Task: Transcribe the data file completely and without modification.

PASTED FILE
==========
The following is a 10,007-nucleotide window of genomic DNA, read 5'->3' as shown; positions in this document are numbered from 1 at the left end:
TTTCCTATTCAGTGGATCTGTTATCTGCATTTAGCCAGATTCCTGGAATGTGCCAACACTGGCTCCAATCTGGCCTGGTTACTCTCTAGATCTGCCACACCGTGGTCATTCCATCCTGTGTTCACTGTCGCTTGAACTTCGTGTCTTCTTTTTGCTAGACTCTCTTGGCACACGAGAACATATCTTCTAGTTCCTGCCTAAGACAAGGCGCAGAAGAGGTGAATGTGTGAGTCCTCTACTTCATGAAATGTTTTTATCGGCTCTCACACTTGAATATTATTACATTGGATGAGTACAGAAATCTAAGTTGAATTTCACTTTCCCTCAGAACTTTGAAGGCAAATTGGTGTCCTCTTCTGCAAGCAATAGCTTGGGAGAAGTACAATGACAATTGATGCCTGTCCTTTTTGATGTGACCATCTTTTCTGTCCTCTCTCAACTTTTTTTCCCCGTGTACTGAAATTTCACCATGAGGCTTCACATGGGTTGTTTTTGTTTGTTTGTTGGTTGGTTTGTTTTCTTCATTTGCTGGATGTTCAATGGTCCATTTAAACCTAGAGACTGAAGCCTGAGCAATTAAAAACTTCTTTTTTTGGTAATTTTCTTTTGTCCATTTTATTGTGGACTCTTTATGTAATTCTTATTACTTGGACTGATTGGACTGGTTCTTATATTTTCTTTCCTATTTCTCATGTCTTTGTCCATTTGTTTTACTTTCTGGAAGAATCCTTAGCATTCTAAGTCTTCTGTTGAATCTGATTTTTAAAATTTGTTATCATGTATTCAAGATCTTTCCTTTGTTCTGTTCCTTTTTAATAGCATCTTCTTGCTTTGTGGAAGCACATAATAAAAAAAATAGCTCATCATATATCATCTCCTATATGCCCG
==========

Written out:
The following is a 10,007-nucleotide window of genomic DNA, read 5'->3' as shown; positions in this document are numbered from 1 at the left end:
TTTCCTATTCAGTGGATCTGTTATCTGCATTTAGCCAGATTCCTGGAATGTGCCAACACTGGCTCCAATCTGGCCTGGTTACTCTCTAGATCTGCCACACCGTGGTCATTCCATCCTGTGTTCACTGTCGCTTGAACTTCGTGTCTTCTTTTTGCTAGACTCTCTTGGCACACGAGAACATATCTTCTAGTTCCTGCCTAAGACAAGGCGCAGAAGAGGTGAATGTGTGAGTCCTCTACTTCATGAAATGTTTTTATCGGCTCTCACACTTGAATATTATTACATTGGATGAGTACAGAAATCTAAGTTGAATTTCACTTTCCCTCAGAACTTTGAAGGCAAATTGGTGTCCTCTTCTGCAAGCAATAGCTTGGGAGAAGTACAATGACAATTGATGCCTGTCCTTTTTGATGTGACCATCTTTTCTGTCCTCTCTCAACTTTTTTTCCCCGTGTACTGAAATTTCACCATGAGGCTTCACATGGGTTGTTTTTGTTTGTTTGTTGGTTGGTTTGTTTTCTTCATTTGCTGGATGTTCAATGGTCCATTTAAACCTAGAGACTGAAGCCTGAGCAATTAAAAACTTCTTTTTTTGGTAATTTTCTTTTGTCCATTTTATTGTGGACTCTTTATGTAATTCTTATTACTTGGACTGATTGGACTGGTTCTTATATTTTCTTTCCTATTTCTCATGTCTTTGTCCATTTGTTTTACTTTCTGGAAGAATCCTTAGCATTCTAAGTCTTCTGTTGAATCTGATTTTTAAAATTTGTTATCATGTATTCAAGATCTTTCCTTTGTTCTGTTCCTTTTTAATAGCATCTTCTTGCTTTGTGGAAGCACATAATAAAAAAAATAGCTCATCATATATCATCTCCTATATGCCCG